Monday, August 11, 2008

Furry Critter Heating Pads niece is a veterinary technician at a clinic. She asked me about making some microwaveable heating pads for them to use with the dogs and cats. So I scrounged through my fabric scraps and came up with some assorted sized heating pads. I used some flannel fabric that I had, and filled the bags with wheat berries. I thought maybe someone else might want to make some of these and maybe donate to your local vet clinic so I decided to come up with a simple tutorial on making these.
First of all, get yourself some sturdy material - I decided on flannel, and I have some odds and ends here to use. Decide on a size and add about an inch to your measurement for a seam allowance. Here is my fabric, cut in a 15 inch square - I cut on a fold on one side, you could use two separate pieces also.
Put the right sides together and stitch three sides of your heating pad, leaving one end open. If you cut on the fold, you'll only have to stitch up two sides. Here is what you'll have so far: Turn right side out and press. Then you will want to take the open end, fold over the edge approximately 1/2 inch and press to the inside. You don't want to forget this part! Next we're going to sew 'channels' on this so that the wheat berries will stay distributed across the pad somewhat, instead of being one large lump in the corner. Lay the pad flat and measure where you want your channels to be - I went with 2 inches on this - as it was 14 inches wide it worked out well. I pinned the open end, placing each pin at the 2 inch interval. I also placed a pin at the opposite end at two inch intervals so that I could keep track of where I wanted to sew. You can mark this however you want - chalk, pins or some other removable method since it's on the right side of the fabric. I just love my little pincushion - it's an emery cushion, from Dottyral on Etsy. It gets a workout!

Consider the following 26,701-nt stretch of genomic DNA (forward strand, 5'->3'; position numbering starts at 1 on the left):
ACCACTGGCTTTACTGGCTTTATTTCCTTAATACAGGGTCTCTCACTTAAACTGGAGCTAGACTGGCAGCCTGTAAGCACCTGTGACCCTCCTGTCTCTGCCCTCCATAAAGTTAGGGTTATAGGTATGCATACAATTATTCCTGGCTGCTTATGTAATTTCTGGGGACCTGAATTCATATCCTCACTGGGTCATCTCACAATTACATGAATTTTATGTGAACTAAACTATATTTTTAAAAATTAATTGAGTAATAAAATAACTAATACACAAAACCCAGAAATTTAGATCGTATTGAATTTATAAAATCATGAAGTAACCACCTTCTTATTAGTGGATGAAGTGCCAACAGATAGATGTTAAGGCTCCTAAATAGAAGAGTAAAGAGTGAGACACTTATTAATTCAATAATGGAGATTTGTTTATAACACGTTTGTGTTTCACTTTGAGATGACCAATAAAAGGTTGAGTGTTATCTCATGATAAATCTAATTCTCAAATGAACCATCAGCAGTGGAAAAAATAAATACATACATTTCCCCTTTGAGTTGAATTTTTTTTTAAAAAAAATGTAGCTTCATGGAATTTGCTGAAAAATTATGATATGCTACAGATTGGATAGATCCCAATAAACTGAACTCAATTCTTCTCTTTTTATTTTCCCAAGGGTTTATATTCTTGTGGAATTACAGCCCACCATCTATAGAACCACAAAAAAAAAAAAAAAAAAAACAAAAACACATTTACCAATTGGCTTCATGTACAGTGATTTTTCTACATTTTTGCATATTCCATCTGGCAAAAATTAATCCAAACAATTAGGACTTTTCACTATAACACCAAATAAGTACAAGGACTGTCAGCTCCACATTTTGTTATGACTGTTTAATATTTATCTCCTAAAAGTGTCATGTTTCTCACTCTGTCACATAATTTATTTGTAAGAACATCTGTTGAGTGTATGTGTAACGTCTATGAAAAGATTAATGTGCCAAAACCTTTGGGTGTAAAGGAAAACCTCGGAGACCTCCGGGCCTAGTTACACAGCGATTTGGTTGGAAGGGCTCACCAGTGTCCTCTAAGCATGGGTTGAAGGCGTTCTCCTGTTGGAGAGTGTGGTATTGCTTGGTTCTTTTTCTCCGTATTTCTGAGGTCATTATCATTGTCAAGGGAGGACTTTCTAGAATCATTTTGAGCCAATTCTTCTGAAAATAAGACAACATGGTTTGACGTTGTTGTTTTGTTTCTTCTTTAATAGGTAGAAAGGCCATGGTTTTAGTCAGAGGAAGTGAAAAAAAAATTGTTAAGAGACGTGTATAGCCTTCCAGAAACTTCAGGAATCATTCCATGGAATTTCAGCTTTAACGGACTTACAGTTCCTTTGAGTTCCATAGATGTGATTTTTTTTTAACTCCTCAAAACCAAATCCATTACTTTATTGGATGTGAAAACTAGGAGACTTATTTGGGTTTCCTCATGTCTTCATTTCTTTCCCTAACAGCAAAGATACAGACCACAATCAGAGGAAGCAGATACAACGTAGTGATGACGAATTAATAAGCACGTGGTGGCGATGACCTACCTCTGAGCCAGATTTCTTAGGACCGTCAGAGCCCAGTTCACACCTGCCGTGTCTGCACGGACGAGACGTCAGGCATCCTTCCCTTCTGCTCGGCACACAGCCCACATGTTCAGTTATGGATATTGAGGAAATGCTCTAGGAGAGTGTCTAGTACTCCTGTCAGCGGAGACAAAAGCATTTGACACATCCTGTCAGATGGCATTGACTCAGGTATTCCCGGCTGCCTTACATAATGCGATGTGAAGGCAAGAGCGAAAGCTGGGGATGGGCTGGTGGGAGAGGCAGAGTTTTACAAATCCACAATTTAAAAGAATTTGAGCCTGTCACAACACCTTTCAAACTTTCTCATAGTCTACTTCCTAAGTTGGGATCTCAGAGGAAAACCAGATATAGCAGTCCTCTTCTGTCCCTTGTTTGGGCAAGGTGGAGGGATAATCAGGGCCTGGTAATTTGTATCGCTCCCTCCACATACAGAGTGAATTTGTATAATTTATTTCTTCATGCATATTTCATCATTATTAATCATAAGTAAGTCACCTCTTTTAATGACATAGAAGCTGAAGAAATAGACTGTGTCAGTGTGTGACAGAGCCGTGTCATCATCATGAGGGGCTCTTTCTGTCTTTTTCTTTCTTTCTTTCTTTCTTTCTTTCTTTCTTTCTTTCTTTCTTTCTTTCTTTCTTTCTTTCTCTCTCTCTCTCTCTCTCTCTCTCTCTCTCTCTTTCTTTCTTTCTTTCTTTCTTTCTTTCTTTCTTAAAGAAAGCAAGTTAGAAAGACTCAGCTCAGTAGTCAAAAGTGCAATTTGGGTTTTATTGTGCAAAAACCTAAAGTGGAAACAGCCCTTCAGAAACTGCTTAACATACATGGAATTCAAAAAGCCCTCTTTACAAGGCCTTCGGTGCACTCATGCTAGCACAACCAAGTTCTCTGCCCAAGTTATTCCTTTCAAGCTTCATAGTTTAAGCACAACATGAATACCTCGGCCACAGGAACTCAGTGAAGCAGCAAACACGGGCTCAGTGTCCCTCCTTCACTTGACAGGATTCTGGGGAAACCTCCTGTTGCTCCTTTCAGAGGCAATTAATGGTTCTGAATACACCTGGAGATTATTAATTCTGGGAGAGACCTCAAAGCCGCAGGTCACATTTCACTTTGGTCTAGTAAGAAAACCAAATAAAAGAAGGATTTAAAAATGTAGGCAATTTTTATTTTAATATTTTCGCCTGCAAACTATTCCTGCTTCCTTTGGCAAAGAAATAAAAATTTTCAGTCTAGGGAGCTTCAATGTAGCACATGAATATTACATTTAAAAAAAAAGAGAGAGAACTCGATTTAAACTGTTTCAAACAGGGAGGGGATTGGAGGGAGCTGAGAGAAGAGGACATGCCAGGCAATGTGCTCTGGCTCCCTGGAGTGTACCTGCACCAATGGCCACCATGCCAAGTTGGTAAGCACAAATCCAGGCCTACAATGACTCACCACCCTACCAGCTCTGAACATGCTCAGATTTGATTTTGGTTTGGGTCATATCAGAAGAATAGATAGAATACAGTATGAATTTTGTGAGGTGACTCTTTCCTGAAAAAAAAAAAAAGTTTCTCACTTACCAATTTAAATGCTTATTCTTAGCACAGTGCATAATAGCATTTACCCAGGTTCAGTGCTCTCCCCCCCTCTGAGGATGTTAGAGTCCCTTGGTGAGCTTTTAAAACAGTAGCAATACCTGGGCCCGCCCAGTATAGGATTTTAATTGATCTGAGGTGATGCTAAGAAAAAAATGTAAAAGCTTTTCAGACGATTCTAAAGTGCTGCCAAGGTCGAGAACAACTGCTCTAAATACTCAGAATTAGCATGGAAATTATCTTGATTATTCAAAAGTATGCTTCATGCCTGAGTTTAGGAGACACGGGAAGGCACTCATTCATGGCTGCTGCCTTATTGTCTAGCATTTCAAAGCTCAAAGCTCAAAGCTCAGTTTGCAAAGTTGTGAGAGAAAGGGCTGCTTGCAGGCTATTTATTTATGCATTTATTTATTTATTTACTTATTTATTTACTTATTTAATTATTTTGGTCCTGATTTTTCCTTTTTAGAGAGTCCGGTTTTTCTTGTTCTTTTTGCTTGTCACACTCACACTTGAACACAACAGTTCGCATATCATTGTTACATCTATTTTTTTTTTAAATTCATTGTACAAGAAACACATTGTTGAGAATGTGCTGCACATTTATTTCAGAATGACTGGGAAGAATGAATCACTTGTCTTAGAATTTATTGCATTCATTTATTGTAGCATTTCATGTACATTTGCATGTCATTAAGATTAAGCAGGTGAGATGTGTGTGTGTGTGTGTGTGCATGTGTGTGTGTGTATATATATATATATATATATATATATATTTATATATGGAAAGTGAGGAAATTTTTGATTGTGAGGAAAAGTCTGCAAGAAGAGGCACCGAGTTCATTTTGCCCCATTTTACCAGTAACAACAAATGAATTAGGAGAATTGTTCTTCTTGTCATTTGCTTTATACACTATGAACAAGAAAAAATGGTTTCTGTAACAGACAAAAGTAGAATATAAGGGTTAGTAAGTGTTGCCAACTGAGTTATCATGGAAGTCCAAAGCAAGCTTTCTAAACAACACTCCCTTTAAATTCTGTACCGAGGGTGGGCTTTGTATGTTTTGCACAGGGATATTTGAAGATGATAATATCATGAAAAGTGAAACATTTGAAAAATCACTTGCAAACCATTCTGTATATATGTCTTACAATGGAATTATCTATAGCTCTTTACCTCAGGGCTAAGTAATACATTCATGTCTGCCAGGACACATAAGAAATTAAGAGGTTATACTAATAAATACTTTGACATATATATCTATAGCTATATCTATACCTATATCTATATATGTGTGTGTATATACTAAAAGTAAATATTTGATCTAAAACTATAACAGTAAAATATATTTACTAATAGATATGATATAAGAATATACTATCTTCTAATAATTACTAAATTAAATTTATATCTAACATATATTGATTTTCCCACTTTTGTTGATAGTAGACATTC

Now you're going to sew from one end to the other, using the pins as a guide, or whatever other method you used to mark your fabric with. It's not that hard to keep the lines relatively straight once you get started. And anyhow, it doesn't have to be perfect - it will still work if it's a bit crooked! And here it is, ready to fill - see why you wanted to press in that edge now? It's all ready to stitch up as soon as you get it filled.

Now get out your wheat berries, or can use either, and your funnel(makes way less of a mess) and carefully fill each section about 2/3 full. You can lay it down and distribute the berries to see how full it is and adjust accordingly, just be careful not to spill everything out! Now all that's left to do is to stitch up the end, just be careful not to spill out the contents - make sure you are stitching both sides. I always backstitch beginning and end to make sure it is secure. And here is your finished heating pad - along with my quality control officer Icarus, checking to make sure it's acceptable :)